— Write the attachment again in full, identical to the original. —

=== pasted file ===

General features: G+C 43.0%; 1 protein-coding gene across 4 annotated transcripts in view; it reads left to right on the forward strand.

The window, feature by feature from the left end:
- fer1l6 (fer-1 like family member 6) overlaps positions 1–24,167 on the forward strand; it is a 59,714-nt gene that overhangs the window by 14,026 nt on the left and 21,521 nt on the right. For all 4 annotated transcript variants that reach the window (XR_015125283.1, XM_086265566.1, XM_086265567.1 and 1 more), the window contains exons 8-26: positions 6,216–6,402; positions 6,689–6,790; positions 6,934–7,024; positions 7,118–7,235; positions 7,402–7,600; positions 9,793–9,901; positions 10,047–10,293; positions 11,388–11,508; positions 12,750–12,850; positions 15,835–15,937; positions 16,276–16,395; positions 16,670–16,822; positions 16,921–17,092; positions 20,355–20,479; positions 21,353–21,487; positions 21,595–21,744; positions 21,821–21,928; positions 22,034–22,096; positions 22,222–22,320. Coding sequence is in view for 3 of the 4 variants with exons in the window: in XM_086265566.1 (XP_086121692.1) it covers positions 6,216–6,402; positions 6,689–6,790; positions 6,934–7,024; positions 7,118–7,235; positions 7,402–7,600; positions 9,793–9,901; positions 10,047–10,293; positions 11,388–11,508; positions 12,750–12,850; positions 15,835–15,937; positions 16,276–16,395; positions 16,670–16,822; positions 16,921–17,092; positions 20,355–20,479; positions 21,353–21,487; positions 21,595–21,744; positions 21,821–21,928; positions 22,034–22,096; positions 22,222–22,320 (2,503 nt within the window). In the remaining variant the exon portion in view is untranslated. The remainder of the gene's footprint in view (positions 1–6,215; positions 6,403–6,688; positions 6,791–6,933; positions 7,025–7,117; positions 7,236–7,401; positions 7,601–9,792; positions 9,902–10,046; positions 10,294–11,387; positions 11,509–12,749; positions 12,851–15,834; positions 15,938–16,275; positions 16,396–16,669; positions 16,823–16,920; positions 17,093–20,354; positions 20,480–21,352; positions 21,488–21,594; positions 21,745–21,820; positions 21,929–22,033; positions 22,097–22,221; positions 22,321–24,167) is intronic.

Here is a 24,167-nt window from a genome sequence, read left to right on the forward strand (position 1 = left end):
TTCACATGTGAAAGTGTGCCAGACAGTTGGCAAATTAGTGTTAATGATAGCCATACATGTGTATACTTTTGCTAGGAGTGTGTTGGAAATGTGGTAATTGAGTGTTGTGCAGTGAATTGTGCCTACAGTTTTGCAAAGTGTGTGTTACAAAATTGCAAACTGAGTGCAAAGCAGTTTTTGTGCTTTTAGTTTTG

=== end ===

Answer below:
General features: G+C 43.0%; 1 protein-coding gene across 4 annotated transcripts in view; it reads left to right on the forward strand.

The window, feature by feature from the left end:
- fer1l6 (fer-1 like family member 6) overlaps positions 1–24,167 on the forward strand; it is a 59,714-nt gene that overhangs the window by 14,026 nt on the left and 21,521 nt on the right. For all 4 annotated transcript variants that reach the window (XR_015125283.1, XM_086265566.1, XM_086265567.1 and 1 more), the window contains exons 8-26: positions 6,216–6,402; positions 6,689–6,790; positions 6,934–7,024; positions 7,118–7,235; positions 7,402–7,600; positions 9,793–9,901; positions 10,047–10,293; positions 11,388–11,508; positions 12,750–12,850; positions 15,835–15,937; positions 16,276–16,395; positions 16,670–16,822; positions 16,921–17,092; positions 20,355–20,479; positions 21,353–21,487; positions 21,595–21,744; positions 21,821–21,928; positions 22,034–22,096; positions 22,222–22,320. Coding sequence is in view for 3 of the 4 variants with exons in the window: in XM_086265566.1 (XP_086121692.1) it covers positions 6,216–6,402; positions 6,689–6,790; positions 6,934–7,024; positions 7,118–7,235; positions 7,402–7,600; positions 9,793–9,901; positions 10,047–10,293; positions 11,388–11,508; positions 12,750–12,850; positions 15,835–15,937; positions 16,276–16,395; positions 16,670–16,822; positions 16,921–17,092; positions 20,355–20,479; positions 21,353–21,487; positions 21,595–21,744; positions 21,821–21,928; positions 22,034–22,096; positions 22,222–22,320 (2,503 nt within the window). In the remaining variant the exon portion in view is untranslated. The remainder of the gene's footprint in view (positions 1–6,215; positions 6,403–6,688; positions 6,791–6,933; positions 7,025–7,117; positions 7,236–7,401; positions 7,601–9,792; positions 9,902–10,046; positions 10,294–11,387; positions 11,509–12,749; positions 12,851–15,834; positions 15,938–16,275; positions 16,396–16,669; positions 16,823–16,920; positions 17,093–20,354; positions 20,480–21,352; positions 21,488–21,594; positions 21,745–21,820; positions 21,929–22,033; positions 22,097–22,221; positions 22,321–24,167) is intronic.

Here is a 24,167-nt window from a genome sequence, read left to right on the forward strand (position 1 = left end):
TTCACATGTGAAAGTGTGCCAGACAGTTGGCAAATTAGTGTTAATGATAGCCATACATGTGTATACTTTTGCTAGGAGTGTGTTGGAAATGTGGTAATTGAGTGTTGTGCAGTGAATTGTGCCTACAGTTTTGCAAAGTGTGTGTTACAAAATTGCAAACTGAGTGCAAAGCAGTTTTTGTGCTTTTAGTTTTG